The Voluntary Organisations Disability Group (VODG) has argued that the Government’s current plans for a “fit and proper” test of directors on boards of health and care organisations serve “only to increase red-tape and regulatory burden — for no real benefit to the sector or the people it supports”. Christine Grey reports.
The Department of Health consultation Improving Corporate Accountability in Health and Social Care, which closed on 6 September 2013, set out plans for a new registration requirement covering the fitness of directors of NHS boards, and an improvement in the way existing sanctions are used to prosecute health and care providers for failings in the quality and safety of their service. These are part of a wider remit of changes to the way the Care Quality Commission (CQC) regulates health and social care providers.
VODG general secretary John Adams recently wrote in a blog on the VODG website that, while his group supports the principle of corporate accountability as an “end”, the “means” outlined in the consultation were flawed.
The VODG’s main concerns were that the Government’s policies would make it more difficult to recruit charity trustees, whilst offering little, if any, additional protection; give false assurances to the public about safety and quality of care; and add to the regulatory, administrative and cost burdens for service providers and the CQC.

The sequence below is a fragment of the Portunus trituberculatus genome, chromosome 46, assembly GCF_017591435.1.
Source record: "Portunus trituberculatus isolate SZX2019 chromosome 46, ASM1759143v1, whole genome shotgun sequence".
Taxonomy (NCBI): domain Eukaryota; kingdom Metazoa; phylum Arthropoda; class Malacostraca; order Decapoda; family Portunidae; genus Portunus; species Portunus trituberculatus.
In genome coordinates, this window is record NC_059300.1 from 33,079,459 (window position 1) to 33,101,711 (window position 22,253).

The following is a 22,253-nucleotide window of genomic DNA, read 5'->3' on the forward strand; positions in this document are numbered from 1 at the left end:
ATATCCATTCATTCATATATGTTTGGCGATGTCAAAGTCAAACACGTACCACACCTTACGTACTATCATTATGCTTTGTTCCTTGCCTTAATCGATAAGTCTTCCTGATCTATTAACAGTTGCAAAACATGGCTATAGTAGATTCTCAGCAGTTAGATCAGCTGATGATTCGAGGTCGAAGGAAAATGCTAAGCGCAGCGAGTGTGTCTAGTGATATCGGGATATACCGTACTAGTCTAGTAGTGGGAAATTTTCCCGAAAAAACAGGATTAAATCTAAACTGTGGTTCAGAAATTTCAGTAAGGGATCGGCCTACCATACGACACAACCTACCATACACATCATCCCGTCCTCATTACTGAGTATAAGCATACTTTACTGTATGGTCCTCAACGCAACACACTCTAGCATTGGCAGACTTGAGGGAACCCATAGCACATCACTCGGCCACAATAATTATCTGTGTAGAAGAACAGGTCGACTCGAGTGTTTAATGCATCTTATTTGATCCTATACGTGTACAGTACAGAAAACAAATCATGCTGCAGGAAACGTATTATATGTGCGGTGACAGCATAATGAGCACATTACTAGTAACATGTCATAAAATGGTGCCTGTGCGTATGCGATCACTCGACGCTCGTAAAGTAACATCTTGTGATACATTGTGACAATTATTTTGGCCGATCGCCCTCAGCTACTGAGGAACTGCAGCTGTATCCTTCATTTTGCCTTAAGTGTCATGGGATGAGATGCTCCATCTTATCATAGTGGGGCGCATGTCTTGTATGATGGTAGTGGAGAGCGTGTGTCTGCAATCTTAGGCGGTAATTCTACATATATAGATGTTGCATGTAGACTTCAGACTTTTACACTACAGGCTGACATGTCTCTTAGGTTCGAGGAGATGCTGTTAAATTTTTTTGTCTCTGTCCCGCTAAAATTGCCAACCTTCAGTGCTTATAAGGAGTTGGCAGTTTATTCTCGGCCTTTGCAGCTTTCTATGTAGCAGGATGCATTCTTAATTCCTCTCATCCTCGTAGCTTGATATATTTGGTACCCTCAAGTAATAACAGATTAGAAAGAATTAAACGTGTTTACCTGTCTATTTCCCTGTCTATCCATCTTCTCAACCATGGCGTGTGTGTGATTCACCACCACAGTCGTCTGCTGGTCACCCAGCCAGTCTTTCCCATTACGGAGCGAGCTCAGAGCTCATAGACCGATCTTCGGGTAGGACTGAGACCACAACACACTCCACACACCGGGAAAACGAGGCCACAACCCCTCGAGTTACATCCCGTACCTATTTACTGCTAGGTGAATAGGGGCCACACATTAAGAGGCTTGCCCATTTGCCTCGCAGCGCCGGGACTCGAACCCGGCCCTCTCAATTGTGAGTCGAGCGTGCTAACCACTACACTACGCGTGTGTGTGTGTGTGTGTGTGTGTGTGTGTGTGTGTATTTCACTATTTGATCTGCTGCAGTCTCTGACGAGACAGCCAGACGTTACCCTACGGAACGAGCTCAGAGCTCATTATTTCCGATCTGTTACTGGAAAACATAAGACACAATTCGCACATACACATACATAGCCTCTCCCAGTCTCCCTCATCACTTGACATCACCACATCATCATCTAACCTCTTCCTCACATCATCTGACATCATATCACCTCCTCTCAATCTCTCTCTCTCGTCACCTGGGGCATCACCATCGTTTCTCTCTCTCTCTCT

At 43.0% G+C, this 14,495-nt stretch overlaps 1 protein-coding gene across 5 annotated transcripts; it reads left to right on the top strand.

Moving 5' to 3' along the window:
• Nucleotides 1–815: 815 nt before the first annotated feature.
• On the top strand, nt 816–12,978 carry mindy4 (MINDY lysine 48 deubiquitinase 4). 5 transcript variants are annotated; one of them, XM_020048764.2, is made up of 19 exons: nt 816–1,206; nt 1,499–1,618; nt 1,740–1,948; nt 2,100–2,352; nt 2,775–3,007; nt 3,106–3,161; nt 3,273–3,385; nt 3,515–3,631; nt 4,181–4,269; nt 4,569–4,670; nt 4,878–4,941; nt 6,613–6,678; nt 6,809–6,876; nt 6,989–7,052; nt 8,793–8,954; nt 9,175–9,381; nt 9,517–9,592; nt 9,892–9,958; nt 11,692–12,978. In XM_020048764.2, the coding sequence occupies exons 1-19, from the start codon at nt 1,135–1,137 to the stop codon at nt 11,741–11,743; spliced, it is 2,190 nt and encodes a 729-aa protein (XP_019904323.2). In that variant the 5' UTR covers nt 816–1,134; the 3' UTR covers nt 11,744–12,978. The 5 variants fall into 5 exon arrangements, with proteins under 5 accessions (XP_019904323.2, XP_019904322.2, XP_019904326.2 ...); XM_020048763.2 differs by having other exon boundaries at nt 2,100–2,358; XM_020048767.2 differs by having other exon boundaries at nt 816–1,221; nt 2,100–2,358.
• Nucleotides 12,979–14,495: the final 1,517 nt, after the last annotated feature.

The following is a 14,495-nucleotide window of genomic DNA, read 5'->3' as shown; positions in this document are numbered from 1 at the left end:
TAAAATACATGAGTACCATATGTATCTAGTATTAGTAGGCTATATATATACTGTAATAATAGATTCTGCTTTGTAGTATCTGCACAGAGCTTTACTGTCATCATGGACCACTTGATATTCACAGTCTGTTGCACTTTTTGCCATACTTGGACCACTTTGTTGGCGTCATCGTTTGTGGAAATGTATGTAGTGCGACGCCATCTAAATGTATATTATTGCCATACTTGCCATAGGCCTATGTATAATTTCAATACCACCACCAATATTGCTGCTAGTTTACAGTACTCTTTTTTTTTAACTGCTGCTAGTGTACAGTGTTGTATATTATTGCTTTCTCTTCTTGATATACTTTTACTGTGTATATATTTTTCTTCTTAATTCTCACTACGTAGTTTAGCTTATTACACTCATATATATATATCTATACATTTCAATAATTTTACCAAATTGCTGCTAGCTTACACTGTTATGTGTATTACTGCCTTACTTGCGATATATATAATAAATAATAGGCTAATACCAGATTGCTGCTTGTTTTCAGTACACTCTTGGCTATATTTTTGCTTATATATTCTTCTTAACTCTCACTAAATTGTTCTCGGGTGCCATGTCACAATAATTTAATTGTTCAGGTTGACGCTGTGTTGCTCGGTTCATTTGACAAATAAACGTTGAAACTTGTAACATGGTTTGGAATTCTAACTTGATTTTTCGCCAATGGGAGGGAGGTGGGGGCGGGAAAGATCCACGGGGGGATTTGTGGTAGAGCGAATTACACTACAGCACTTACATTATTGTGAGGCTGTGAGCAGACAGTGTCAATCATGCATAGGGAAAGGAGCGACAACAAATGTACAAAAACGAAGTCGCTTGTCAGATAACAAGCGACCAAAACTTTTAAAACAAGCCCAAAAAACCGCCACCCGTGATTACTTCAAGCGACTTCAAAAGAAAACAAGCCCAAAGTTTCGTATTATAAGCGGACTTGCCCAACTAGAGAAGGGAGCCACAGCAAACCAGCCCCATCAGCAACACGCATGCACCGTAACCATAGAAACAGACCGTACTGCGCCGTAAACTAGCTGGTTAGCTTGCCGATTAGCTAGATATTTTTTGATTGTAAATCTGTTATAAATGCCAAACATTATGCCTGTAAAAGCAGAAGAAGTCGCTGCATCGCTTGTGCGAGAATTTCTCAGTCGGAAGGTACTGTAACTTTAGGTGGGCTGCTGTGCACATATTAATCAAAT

The DH’s final report on Winterbourne View recognised that, although 11 former members of staff had been sentenced in connection with the abuse of patients, there were weaknesses in the “system of accountability” and leaders, and that the owner, Castlebeck, was “not fully held to account for poor-quality or for creating a culture where neglect and even abuse can happen”.
Care services minister Norman Lamb said the new plans would look to impose fines rather than prison terms following prosecutions. He told ITV’s Daybreak: “We’re not jailing but it would be unlimited fines and it will be for the awful cases. If you break the fundamental standards that you have to comply with as a provider of care, and you are responsible for that, there are consequences, and I think that’s what the public expect.”
He added: “There’s also a culture when awful things happen, there’s a cover up, people get paid off, they get gagged from talking about it. That has to end. These pay-offs have to end and people at the top of the organisation should be held to account.”
But John Adams has questioned whether there would have been any difference in outcome if the CQC had received Castlebeck’s assurances that its directors were “fit and proper” people to hold board positions, or whether any directors would have been disqualified or deemed to be unfit had they had the test. He concluded: “The problem, essentially, was that Castlebeck’s quality assurance processes, commissioners and CQC inspectors failed to identify the abuse.”
Last reviewed 8 October 2013